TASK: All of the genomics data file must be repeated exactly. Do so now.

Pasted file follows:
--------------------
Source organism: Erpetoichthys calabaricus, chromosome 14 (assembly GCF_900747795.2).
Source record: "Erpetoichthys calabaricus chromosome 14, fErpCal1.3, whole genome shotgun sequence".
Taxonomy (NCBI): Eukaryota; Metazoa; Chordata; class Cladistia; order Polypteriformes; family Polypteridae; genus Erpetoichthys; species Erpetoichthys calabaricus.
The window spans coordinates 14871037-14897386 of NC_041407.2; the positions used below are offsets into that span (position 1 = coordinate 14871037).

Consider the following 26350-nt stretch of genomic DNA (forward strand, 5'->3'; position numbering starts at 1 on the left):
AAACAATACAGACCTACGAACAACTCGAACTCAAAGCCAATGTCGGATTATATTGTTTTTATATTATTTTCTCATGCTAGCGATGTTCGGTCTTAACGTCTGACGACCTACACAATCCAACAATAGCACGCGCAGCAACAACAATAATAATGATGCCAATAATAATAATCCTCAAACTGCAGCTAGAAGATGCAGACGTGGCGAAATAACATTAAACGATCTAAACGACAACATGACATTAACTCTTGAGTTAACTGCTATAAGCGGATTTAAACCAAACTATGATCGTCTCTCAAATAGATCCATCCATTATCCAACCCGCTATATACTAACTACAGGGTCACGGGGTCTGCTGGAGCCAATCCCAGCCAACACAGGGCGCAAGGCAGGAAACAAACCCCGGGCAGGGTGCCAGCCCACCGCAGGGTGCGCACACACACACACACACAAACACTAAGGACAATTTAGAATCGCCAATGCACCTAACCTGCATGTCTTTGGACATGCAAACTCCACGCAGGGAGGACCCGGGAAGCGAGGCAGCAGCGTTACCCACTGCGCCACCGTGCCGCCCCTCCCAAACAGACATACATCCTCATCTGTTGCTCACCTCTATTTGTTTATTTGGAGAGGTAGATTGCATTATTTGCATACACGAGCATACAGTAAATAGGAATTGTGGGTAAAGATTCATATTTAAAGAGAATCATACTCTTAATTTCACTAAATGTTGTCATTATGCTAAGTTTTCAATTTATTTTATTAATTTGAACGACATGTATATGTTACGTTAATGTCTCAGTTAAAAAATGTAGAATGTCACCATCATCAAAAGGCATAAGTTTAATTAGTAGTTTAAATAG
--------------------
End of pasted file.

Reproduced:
Source organism: Erpetoichthys calabaricus, chromosome 14 (assembly GCF_900747795.2).
Source record: "Erpetoichthys calabaricus chromosome 14, fErpCal1.3, whole genome shotgun sequence".
Taxonomy (NCBI): Eukaryota; Metazoa; Chordata; class Cladistia; order Polypteriformes; family Polypteridae; genus Erpetoichthys; species Erpetoichthys calabaricus.
The window spans coordinates 14871037-14897386 of NC_041407.2; the positions used below are offsets into that span (position 1 = coordinate 14871037).

Consider the following 26350-nt stretch of genomic DNA (forward strand, 5'->3'; position numbering starts at 1 on the left):
AAACAATACAGACCTACGAACAACTCGAACTCAAAGCCAATGTCGGATTATATTGTTTTTATATTATTTTCTCATGCTAGCGATGTTCGGTCTTAACGTCTGACGACCTACACAATCCAACAATAGCACGCGCAGCAACAACAATAATAATGATGCCAATAATAATAATCCTCAAACTGCAGCTAGAAGATGCAGACGTGGCGAAATAACATTAAACGATCTAAACGACAACATGACATTAACTCTTGAGTTAACTGCTATAAGCGGATTTAAACCAAACTATGATCGTCTCTCAAATAGATCCATCCATTATCCAACCCGCTATATACTAACTACAGGGTCACGGGGTCTGCTGGAGCCAATCCCAGCCAACACAGGGCGCAAGGCAGGAAACAAACCCCGGGCAGGGTGCCAGCCCACCGCAGGGTGCGCACACACACACACACACAAACACTAAGGACAATTTAGAATCGCCAATGCACCTAACCTGCATGTCTTTGGACATGCAAACTCCACGCAGGGAGGACCCGGGAAGCGAGGCAGCAGCGTTACCCACTGCGCCACCGTGCCGCCCCTCCCAAACAGACATACATCCTCATCTGTTGCTCACCTCTATTTGTTTATTTGGAGAGGTAGATTGCATTATTTGCATACACGAGCATACAGTAAATAGGAATTGTGGGTAAAGATTCATATTTAAAGAGAATCATACTCTTAATTTCACTAAATGTTGTCATTATGCTAAGTTTTCAATTTATTTTATTAATTTGAACGACATGTATATGTTACGTTAATGTCTCAGTTAAAAAATGTAGAATGTCACCATCATCAAAAGGCATAAGTTTAATTAGTAGTTTAAATAG